Sarina Wiegman led England to its first Euros title. (Naomi Baker/Getty Images)

Sarina Wiegman is receiving her coronation on the world stage, leading England to the UEFA Women’s Euro final at Wembley Stadium.

The Lionesses manager boasts an impressive résumé. As manager for the Netherlands, she led that team to a 2017 EURO title and 2019 World Cup final appearance.

Wiegman’s appointment to the England job in September 2021 catapulted the 52-year-old to an even greater level of international football fame after years of quiet and consistent success with the Dutch.

A former player herself, Wiegman captained the Netherlands national team, becoming the first Dutch player to log 100 caps in 2001. Wiegman also has experience playing in the United States, competing alongside Mia Hamm and Kristine Lilly on the North Carolina Tar Heels women’s soccer team for the squad’s championship 1989 season.

After retiring from professional soccer in 2003, Wiegman signed on as manager of Ter Leede in 2006, a club she used to play for. Then, in 2007, Wiegman became head coach of ADO Den Haag, a club in the the new Dutch league Eredivisie. In her seven-year tenure, Wiegman led the team to two league titles before moving on to be assistant coach of the Dutch national team.

After an interim stint as manager of the national team in 2015, Wiegman was named the permanent manager in 2017, just months before the World Cup.

With players such as Lieke Martens, Danielle van de Donk, Sherida Spitse and Vivianne Miedema at her disposal, Wiegman quickly transformed the Netherlands into international contenders.

Known for her no-nonsense and low-key demeanor, Wiegman let the results do the talking, staying out of the spotlight even as the Netherlands rose through the ranks.

Her direct way of communicating, honed during her time with the Dutch, has become a staple of Wiegman’s approach.

“What she has done really well is to know where her qualities are,” former Dutch goalkeeper Loes Geurts told The Athletic. “The staff members around her were all picked to contribute so they would make a complete team together.”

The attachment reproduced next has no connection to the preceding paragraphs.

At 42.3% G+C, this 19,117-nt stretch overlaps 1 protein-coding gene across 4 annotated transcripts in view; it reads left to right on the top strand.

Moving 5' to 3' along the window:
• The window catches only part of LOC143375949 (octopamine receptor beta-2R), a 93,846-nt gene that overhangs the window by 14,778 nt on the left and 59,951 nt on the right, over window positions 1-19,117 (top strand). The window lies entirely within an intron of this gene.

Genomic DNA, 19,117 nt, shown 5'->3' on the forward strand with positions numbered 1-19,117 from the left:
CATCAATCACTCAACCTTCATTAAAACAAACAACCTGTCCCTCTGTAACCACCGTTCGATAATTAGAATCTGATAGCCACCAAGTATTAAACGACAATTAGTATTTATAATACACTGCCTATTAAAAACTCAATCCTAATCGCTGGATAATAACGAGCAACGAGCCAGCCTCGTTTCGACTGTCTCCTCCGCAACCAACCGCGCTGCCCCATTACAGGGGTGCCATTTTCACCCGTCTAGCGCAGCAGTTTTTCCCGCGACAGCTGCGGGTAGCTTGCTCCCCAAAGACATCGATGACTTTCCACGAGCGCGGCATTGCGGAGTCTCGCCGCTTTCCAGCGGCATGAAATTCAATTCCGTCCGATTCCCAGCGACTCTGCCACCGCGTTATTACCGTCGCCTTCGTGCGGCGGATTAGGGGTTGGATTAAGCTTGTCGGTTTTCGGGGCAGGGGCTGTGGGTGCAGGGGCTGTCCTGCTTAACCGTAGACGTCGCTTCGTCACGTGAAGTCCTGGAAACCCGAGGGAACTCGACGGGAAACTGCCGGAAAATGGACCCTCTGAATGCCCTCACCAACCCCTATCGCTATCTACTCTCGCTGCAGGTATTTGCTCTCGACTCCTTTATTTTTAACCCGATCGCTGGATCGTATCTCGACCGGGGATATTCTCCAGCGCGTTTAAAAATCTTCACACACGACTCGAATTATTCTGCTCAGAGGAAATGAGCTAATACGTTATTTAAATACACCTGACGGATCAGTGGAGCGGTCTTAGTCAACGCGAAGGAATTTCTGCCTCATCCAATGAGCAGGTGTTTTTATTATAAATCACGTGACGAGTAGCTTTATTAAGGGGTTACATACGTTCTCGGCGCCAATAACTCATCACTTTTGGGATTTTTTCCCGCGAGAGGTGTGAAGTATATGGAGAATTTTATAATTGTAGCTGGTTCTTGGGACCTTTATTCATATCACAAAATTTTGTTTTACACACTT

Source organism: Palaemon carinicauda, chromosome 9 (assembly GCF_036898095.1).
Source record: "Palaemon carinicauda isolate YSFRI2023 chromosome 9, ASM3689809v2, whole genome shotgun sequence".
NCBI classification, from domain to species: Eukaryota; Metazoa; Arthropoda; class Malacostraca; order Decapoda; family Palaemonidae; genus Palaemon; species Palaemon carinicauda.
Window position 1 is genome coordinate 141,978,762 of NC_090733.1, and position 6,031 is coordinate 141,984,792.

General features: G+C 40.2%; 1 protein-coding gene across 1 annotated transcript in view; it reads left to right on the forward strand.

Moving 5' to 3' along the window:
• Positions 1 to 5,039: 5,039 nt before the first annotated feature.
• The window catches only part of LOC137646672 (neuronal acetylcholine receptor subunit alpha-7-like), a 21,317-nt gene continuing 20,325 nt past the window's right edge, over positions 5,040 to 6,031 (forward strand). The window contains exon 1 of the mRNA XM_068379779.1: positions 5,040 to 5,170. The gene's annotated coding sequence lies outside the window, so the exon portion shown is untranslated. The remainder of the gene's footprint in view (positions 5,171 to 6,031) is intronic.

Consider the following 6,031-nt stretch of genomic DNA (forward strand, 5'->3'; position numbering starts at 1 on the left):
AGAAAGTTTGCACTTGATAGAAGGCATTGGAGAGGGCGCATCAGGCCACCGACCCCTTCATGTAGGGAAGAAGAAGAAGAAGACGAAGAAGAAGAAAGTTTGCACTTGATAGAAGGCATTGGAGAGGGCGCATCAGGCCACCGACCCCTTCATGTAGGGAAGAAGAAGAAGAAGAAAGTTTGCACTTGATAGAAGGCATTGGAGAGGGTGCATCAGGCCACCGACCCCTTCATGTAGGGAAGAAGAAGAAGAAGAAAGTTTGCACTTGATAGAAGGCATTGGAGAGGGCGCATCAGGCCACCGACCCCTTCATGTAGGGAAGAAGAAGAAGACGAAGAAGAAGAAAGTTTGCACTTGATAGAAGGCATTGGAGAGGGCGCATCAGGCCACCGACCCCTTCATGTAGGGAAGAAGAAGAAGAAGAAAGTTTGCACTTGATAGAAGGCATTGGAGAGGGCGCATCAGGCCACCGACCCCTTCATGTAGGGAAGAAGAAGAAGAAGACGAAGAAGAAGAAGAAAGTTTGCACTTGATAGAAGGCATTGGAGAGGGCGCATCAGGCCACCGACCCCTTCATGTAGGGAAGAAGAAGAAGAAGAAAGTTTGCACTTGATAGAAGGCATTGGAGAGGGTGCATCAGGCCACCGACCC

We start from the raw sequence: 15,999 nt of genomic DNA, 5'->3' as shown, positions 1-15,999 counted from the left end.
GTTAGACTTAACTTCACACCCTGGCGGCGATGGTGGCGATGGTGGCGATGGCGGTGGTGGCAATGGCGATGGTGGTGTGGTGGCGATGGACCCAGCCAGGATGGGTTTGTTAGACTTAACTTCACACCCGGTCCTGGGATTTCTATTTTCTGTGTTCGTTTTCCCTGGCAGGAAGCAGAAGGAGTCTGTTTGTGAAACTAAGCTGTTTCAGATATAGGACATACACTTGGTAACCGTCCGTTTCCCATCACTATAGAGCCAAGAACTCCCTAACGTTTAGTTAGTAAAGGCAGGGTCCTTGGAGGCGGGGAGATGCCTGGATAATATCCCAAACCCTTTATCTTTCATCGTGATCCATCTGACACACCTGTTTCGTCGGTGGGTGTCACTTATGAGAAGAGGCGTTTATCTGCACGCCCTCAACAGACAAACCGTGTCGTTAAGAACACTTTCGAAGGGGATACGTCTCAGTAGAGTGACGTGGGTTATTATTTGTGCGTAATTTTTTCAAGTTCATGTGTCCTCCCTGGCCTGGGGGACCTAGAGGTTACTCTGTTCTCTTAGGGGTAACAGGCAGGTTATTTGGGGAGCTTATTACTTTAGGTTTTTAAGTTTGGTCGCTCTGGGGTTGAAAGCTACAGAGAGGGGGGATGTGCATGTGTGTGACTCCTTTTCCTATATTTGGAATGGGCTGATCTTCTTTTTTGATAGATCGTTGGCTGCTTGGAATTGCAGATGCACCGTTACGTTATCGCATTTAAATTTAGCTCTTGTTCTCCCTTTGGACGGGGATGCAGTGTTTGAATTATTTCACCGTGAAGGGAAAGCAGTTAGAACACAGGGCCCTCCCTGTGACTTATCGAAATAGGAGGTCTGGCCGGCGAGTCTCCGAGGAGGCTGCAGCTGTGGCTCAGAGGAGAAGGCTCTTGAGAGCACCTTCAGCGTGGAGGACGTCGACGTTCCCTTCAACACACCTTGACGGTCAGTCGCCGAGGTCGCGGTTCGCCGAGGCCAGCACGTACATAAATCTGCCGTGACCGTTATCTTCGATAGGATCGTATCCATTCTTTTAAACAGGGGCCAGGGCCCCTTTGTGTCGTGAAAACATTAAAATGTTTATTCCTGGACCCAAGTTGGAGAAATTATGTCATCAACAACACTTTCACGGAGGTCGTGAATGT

As a manager, Wiegman also has proved she isn’t afraid to make daring, perhaps even controversial, personnel decisions. Her conviction, however, grounds Wiegman’s bold choices in reason and logic.

Early in her time with the Netherlands, Weigman benched Mandy van den Berg, a move she’s replicated at England, leaving former Lioness captain Steph Houghton off the team’s Euros roster.

While risky, the change has paid off for the Lionesses, with England’s youth shining under Wiegman’s leadership. Forward Beth Mead, in particular, has succeded in Wiegman’s system, scoring a record six goals during England’s Euros run. The 23-year-old Alessia Russo is also thriving under Wiegman, with her success punctuated by a backheel goal for the ages.

“She’s brought such a great environment and culture to the team,” Mead said of Wiegman. “There’s a lot of clarity in the way we’ve played. And it’s that identity that has benefited England so greatly.”

Wiegman has England committed to a high press, with the Lionesses’ offense fueled by winning the ball high up the pitch. Her attack-minded approach has resulted in exciting football, with England logging 104 goals and conceding just four in Wiegman’s 19-game tenure.

Now Wiegman has the chance to underline her name in the history books as she readies her side to play in front of a home crowd at Wembley Stadium with a Euros trophy on the line. The Lionesses are going for their first major international title.

“We want to inspire the nation,” Wiegman said. “We hope that in the end, the whole country is proud of us and even more girls and boys will start playing football.”